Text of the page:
Results from the retailers hardly inspire confidence, so there'll be nerves as another trio try to buck the trend, writes Lee Wild.
Monday 8 October
Angling Direct, RPC Group, Bioventix
Tuesday 9 October
Bad weather made for a grim start to the financial year at former star food chain Greggs. Warning in May that annual profit was unlikely to be any more than the year before hurt confidence, but the half-year update gave hope that business had not deteriorated any further. That will also be a reasonable outcome at these third-quarter results.
Greggs must at least confirm that underlying pre-tax profit will be £81.8 million or thereabouts in 2018. Anything less will be unacceptable. That will very much depend on like-for-like sales, which were running at around 2% at the half-year stage versus just 1.3% at the beginning of the year.
Further strong cash generation and evidence that heavy investment to switch from a regional to national supply chain is paying off, should go down well.
LiDCO Group, Greggs, St Ives, YouGov, Transense Technologies, Mysale, Ceres Power
Wednesday 10 October
Walker Greenbank, PageGroup, Genel Energy, Marston's
Thursday 11 October
Brexit concerns, extreme weather and weak consumer confidence continue to cause havoc across the retail sector. Former clothes chain star Ted Baker is down on its luck, and DFS Furniture has seen a worrying drop off in demand for its sofas. That doesn't bode well for Dunelm, once a favourite among homeowners looking for cheap cushions and bits for the house.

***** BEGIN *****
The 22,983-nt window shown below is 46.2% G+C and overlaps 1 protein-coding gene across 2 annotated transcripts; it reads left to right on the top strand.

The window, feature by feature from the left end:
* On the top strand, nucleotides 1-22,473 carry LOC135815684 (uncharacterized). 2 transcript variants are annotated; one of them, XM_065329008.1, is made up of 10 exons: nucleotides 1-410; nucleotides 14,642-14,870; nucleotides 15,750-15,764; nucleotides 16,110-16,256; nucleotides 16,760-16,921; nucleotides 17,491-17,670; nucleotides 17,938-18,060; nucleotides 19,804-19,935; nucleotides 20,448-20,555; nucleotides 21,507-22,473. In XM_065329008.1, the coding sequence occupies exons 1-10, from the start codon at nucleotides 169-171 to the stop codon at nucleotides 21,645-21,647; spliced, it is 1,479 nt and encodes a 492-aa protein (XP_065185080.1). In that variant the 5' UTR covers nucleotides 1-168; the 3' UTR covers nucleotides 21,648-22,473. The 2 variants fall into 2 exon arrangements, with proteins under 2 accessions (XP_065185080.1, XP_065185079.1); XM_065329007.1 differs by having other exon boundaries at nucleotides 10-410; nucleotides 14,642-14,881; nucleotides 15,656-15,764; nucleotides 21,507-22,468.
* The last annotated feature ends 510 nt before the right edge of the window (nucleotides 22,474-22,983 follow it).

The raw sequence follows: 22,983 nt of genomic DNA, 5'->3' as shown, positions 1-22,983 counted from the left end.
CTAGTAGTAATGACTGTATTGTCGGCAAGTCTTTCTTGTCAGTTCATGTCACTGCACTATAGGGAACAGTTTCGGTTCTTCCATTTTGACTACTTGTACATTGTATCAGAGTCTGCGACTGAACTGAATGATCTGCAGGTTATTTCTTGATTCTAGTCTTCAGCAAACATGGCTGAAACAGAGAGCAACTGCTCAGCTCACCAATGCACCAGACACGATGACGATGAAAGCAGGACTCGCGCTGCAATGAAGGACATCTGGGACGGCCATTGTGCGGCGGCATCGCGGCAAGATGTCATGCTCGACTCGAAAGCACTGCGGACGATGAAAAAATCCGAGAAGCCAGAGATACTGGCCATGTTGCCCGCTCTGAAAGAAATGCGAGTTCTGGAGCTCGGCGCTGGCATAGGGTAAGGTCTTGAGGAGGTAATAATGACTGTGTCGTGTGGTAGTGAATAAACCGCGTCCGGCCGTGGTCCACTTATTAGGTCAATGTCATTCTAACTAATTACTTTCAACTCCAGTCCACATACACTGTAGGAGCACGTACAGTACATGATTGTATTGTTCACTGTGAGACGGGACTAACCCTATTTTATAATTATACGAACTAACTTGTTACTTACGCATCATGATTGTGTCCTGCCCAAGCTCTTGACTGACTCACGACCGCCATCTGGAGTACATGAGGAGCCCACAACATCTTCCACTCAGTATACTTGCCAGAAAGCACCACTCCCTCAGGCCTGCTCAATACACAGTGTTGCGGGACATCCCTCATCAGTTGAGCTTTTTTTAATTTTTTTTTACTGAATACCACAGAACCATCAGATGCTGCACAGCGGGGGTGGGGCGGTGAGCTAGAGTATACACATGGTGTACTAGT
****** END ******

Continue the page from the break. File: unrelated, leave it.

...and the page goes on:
Full-year profit fell 6.7% to £102 million, but chiefs told us last month that Dunelm had traded in line with expectations during the first-quarter. Confirmation that this trend has continued will be crucial given slip-ups are being severely punished. A valuation of 12 times earnings estimates is undemanding, and a dividend yield of 5% attractive.
WH Smith shares are down 12% since last year’s peak, but the positive trend begun in 2012 remains intact. Its success is down simply to expansion of a popular format across train stations, airports and motorway service stations, not just in the UK but worldwide. Five weeks ago, we heard that the travel business continued to ‘perform strongly’, and there is still plenty to go for here.
Little is expected of the high street stores, and at least they’re doing no worse than forecast. As long as costs fall and margins grow, the business will remain on an even keel. Valuation has been an issue at Smiths, and the shares still trade on 18 times forward earnings. The travel division must maintain strong growth and the high street chain remain stable to justify these lofty multiples.
Moneysupermarket.com, Mondi, Hargreaves Lansdown, Hays, Jupiter Fund Management, Dunelm, Volution Group, WH Smith
Artemis Alpha Trust
Friday 12 October
Ashmore Group, Produce Investments
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